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Rare Sunday Post: The Young Writer Of The Year 2016 Shortlist

The four shortlisted books for the Young Writer Of The Year Award 2016

I’ve been looking forward to today because it’s hard to not talk about what you’re reading, especially when you’re enjoying it. These four books together are a lot shorter in length than last year’s list but the potential to stun is just as high. In this context word count truly doesn’t matter. So far I’ve read two and will now start to review them. I think we five bloggers are in for a very interesting conversation and I’m looking forward to seeing what the main judges think, too. The descriptions below are a mix of the official award copy we’ve been given and my own thoughts.

A banner displaying a photograph of Andrew McMillan as well as a picture of his shortlisted title, Physical

Andrew McMillan: Physical

A stunning début of raw and intimate poems about masculinity and male desire. Raw and urgent, these poems are hymns to the male body – to male friendship and male love – muscular, sometimes shocking, but always deeply moving. We are witness here to an almost religious celebration of the flesh: a flesh vital with the vulnerability of love and loss, to desire and its departure. In an extraordinary blend of McMillan’s own colloquial Yorkshire rhythms with a sinewy, metaphysical music and Thom Gunn’s torque and speed – ‘your kiss was deep enough to stand in’ – the poems in this first collection confront what it is to be a man and interrogate the very idea of masculinity. This is poetry where every instance of human connection, from the casual encounter to the intimate relationship, becomes redeemable and revelatory.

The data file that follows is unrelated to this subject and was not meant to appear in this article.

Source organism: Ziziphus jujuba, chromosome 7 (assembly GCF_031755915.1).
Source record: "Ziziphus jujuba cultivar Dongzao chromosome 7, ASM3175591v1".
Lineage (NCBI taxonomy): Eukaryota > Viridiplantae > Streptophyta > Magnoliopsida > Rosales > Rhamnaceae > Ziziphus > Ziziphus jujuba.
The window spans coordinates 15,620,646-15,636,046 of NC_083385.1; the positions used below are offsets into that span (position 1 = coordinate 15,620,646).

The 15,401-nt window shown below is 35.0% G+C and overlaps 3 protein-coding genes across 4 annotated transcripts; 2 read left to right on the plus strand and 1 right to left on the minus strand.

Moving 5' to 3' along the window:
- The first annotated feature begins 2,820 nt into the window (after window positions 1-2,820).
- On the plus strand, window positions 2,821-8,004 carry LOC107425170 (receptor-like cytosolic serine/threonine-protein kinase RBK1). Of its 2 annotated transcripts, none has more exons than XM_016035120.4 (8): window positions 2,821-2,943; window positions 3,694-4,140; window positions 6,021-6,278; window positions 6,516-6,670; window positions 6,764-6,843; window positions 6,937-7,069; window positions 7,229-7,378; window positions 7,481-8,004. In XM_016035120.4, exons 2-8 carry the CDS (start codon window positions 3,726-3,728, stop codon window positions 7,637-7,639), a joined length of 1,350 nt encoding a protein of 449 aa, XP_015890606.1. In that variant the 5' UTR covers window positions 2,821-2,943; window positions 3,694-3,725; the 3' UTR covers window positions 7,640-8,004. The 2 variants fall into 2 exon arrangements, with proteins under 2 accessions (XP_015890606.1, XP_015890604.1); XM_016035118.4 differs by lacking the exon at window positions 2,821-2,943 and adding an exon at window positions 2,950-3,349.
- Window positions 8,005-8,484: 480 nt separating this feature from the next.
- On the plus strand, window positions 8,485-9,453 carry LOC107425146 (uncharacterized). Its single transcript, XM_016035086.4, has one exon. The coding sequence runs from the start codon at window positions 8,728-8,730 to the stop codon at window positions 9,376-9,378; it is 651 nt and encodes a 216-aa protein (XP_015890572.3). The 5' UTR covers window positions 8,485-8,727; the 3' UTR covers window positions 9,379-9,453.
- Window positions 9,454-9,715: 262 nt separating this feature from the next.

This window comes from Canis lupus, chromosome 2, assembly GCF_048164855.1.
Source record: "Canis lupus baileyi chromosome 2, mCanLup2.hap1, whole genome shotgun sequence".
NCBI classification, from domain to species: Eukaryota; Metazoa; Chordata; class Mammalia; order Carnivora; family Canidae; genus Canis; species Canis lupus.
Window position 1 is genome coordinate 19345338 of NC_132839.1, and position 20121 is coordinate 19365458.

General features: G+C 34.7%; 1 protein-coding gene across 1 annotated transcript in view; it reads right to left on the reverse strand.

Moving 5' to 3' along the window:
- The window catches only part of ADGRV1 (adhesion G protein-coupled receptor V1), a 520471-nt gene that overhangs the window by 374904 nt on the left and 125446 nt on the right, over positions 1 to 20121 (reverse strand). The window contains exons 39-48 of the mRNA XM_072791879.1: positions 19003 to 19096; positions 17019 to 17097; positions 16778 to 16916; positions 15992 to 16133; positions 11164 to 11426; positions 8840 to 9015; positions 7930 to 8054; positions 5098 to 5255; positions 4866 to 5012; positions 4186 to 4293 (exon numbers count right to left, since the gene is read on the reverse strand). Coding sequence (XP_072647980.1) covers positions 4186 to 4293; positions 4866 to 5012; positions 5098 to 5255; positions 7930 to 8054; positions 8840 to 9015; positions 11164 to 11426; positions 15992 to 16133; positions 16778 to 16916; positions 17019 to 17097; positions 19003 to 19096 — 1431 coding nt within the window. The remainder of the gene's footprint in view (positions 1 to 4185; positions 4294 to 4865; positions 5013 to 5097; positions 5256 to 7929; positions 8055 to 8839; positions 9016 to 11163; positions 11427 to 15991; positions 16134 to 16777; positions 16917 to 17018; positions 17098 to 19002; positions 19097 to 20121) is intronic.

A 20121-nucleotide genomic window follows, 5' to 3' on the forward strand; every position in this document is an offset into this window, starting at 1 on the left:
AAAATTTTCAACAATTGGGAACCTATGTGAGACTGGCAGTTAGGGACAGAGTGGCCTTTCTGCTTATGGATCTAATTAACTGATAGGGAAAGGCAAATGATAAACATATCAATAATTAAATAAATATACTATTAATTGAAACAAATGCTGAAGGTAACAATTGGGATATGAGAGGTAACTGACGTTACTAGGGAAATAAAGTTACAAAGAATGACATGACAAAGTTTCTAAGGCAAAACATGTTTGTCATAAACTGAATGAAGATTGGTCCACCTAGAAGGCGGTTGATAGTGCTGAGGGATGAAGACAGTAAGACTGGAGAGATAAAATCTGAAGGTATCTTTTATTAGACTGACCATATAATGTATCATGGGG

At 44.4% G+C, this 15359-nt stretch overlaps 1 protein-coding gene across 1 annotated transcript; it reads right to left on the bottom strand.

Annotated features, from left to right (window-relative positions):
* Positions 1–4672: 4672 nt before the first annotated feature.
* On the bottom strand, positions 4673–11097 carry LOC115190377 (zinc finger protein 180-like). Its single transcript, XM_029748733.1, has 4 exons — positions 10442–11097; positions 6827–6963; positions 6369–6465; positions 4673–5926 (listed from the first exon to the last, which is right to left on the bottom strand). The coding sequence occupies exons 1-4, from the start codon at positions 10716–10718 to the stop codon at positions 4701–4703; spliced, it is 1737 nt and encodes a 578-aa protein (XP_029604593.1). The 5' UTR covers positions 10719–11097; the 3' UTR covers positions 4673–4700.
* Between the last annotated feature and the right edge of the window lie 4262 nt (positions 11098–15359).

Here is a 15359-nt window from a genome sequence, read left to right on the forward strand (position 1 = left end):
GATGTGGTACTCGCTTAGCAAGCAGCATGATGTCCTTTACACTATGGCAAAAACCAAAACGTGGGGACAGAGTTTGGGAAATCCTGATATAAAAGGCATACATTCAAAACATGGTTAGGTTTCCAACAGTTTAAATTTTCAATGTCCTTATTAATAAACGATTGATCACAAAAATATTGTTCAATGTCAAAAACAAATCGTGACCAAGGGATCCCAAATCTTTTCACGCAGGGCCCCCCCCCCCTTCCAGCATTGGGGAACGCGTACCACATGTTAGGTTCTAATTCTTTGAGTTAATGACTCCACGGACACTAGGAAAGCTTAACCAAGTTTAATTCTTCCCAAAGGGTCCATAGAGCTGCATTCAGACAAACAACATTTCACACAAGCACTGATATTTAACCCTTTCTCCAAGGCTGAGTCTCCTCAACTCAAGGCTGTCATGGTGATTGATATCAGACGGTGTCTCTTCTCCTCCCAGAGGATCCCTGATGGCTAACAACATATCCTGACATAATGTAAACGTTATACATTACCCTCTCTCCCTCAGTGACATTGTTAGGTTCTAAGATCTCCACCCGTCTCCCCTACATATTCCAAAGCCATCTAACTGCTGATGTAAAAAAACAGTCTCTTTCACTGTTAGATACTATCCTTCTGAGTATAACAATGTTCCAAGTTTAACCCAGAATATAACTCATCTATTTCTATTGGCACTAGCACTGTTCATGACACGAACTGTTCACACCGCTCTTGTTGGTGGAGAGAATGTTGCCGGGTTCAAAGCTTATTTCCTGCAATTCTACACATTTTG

Andrew McMillan was born in South Yorkshire in 1988. This, his début collection, was published in 2015 by Jonathan Cape and was the first poetry collection to win the Guardian First Book Award. It also won a Somerset Maugham Award, an Eric Gregory Award, the Fenton Aldeburgh Prize for Best First Collection and a 2015 Northern Writers Award. It was shortlisted for numerous others including the International Dylan Thomas Prize and the Costa Poetry Award. He currently lectures at Liverpool John Moores University and lives in Manchester.

One of the two I’ve read already – poetry collection; short – and there are some mind-blowing lines in it. McMillan has a special style, double meanings split across lines, that have a big impact on the whole.

A banner displaying a photograph of Benjamin Wood as well as a picture of his shortlisted title, The Ecliptic

Benjamin Wood: The Ecliptic